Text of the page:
Today's News

  • Shelby County High School student is red carpet bound

    The call came on March 9. She has had more than four months to prepare. Now the big weekend has arrived for Shelby County High School sophomore Kaitlyn Quach.

    This Saturday morning, Kaitlyn and her parents, her boyfriend and a chaperone will board a plane for Los Angeles, where she’ll walk the Red Carpet at the 2012 Teen Choice Awards.

  • New Business: Shelby Christian Cab

    Address: 515 Brown Ave., Shelbyville


    Who we are:  Charles Ashby, long known for his ministry and operating sports leagues at Clay Street Baptist Church in Shelbyville, is the owner and operator of this new cab service for the community of Shelbyville. He decided to re-open the business that he once owned in 1993 after seeing the need for transportation within our community.


  • Business Briefcase: July 20, 2012

    APT owner Sageser named to 40 Under 40 honors

    A second Shelby County resident has been named to Business First’sannual 40 Under 40 list, which is scheduled to be released later this month.

    Renea Sageser, president and owner of Associates in Pediatric Therapy, has joined previously announced Josh Hurst on the list.

    The list honors rising business leaders who provide service to their community.

  • Shelby success stories: Orie Mullen has risen to be leader of new team

    In the late 1960s, Orie T. Mullen Jr. was just another guy from Simpsonville on some pretty good little league baseball teams in Shelby County.

    Today he heads a company overseeing health-insurance coverage for 3.2 million active and retired members of the United States armed forces.

    Mullen is president of Humana Military, a $3.2 billion company based in Louisville that manages the U.S. Department of Defense’s health insurance program, covering a 10-state region in the South.

  • News briefs: July 20, 2012

    Men’s shelter to hold

    open house Sunday

    The Open Door of Hope, a men’s shelter located at 211 8th St. in Shelbyville, will have an open house Sunday from 2 to 4 p.m. to show off its new substance-abuse facility.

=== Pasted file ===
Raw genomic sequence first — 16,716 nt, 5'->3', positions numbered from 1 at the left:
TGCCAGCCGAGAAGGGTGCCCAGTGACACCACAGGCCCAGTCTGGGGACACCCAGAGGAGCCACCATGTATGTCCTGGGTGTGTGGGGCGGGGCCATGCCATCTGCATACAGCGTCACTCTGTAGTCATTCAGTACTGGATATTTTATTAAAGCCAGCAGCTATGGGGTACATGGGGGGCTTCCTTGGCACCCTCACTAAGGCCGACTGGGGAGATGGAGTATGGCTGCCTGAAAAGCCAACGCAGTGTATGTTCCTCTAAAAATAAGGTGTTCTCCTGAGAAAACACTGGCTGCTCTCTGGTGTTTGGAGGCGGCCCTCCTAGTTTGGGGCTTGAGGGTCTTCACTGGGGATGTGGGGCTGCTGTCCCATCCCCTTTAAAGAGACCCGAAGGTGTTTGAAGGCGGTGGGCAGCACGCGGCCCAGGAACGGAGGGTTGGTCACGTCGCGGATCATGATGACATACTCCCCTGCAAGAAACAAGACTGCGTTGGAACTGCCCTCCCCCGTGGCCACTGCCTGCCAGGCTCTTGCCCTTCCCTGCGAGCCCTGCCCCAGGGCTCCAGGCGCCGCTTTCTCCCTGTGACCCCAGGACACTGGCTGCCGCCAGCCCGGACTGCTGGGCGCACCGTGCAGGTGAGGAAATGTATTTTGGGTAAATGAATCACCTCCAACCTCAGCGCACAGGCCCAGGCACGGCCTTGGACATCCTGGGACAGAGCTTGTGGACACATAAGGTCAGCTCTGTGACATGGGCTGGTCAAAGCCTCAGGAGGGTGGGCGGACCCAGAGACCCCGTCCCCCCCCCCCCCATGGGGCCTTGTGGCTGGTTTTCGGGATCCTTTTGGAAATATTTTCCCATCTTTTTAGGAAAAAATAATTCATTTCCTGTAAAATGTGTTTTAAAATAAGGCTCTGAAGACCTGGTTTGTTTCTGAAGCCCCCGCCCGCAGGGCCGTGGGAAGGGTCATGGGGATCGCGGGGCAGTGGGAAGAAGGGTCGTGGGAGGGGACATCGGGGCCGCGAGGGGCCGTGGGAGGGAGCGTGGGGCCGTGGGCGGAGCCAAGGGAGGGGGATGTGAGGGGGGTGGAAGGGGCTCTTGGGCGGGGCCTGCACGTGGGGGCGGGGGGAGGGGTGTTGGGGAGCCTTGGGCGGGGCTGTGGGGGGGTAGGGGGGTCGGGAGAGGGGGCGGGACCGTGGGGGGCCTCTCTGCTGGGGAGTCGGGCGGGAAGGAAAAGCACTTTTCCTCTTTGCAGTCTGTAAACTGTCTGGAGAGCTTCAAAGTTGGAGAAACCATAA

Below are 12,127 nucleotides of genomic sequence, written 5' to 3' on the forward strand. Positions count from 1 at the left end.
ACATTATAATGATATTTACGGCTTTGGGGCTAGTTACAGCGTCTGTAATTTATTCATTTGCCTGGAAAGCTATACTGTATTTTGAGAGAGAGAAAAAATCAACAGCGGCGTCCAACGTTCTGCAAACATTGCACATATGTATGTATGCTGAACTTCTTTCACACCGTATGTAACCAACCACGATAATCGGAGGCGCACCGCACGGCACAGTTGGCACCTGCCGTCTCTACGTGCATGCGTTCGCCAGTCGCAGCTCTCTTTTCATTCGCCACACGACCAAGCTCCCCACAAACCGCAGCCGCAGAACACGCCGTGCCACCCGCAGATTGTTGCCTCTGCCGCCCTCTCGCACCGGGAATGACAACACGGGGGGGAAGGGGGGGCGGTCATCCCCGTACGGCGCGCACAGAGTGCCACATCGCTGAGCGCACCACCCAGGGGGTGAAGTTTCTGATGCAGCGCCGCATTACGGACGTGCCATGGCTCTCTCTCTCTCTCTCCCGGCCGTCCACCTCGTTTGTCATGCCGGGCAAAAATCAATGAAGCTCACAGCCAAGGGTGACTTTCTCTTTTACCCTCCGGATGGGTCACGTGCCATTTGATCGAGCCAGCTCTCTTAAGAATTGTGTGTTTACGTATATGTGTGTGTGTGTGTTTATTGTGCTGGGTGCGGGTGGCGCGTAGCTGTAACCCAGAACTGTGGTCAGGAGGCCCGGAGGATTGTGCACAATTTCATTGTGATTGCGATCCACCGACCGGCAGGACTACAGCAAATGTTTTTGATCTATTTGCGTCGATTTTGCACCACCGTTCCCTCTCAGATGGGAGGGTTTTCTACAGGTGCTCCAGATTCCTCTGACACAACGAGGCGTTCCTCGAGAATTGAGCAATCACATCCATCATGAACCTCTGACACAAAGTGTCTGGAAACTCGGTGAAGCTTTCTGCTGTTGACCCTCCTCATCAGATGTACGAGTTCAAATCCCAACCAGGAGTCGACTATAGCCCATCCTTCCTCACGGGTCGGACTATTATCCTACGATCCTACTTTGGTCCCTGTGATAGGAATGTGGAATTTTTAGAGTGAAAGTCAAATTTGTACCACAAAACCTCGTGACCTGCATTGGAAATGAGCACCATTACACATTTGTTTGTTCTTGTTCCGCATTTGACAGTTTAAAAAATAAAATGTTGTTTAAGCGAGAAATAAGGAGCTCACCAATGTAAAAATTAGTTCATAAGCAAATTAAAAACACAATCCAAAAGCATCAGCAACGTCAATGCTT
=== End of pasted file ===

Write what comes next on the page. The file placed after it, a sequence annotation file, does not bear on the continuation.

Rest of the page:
• Arts Briefs: July 20, 2012

    Drama presentation at coffee house

    Drama workshop coach Libby Sears Blair will introduce her drama workshop team of players at 4 p.m. Saturday at Sixth and Main Coffeehouse, 547 Main St. in Shelbyville.

    These sixth-, seventh- and eighth-graders, the West Side Players, will use their new skills to present classic American poetry and prose.

    For more information, call 647-7751 for more information.


    ‘Honk! Jr.’ auditions

  • Ag Report: July 20, 2012

    Collins student returns from ag leadership event

    Collins High School student Spencer Hammond recently returned home from Kentucky Farm Bureau’s Institute for Future Agricultural Leaders, where he and 41 other high school students from around the state attended the 5-day summer leadership conference, held in June at the University of Kentucky.

    An identical IFAL conference also was held at Murray State University for an additional 42 students.

  • Real Estate deeds: July 20, 2012

    May 18-22

    Kevin Hinkle to Kelly Hinkle, Lot 28, Charleston, Sec. 1, $229,900

    Donna Watts Henshaw, Donna Watts Nethery and John Kevin Henshaw to Linda Noell Penn, Part of Lots 4 and 6, Block B, Ashland 2, $125,000

    Scott G. and Leah L. Ammerman to David Lance Grebe, tracts of 6 acres and 5.99 acres on Vigo Road, $25,000

    Timmy White to Jay L. and Evelyn R. Hollingworth, 9.414 acres on Rockbridge Pike, $82,000

  • EARLIER: King will remain jailed while Hickman mulls decision

    TAYLORSVILLE -- A Mount Eden woman serving time for the 1998 murder of a Shelbyville man will wait for at least another month to hear if she will be granted a new trial  — and she'll do her waiting in prison.

    After a suspect being questioned by Louisville Metro Police on separate charges claimed he — not Susan Jean King, 52 — committed the murder of Kyle "Deanie" Breeden in 1998, King's attorney filed a motion for a new trial based on newly discovered evidence.

  • WICHE: Small ears may mean poor pollination for corn

    I gave up growing corn a long time ago. I figured others can grow it better than I, so why take up the space. I drive by Gallrein Farms in Bagdad twice a week, and their “sweet corn” sign has been hung, so there are no worries. They have the best corn this side of the Mississippi.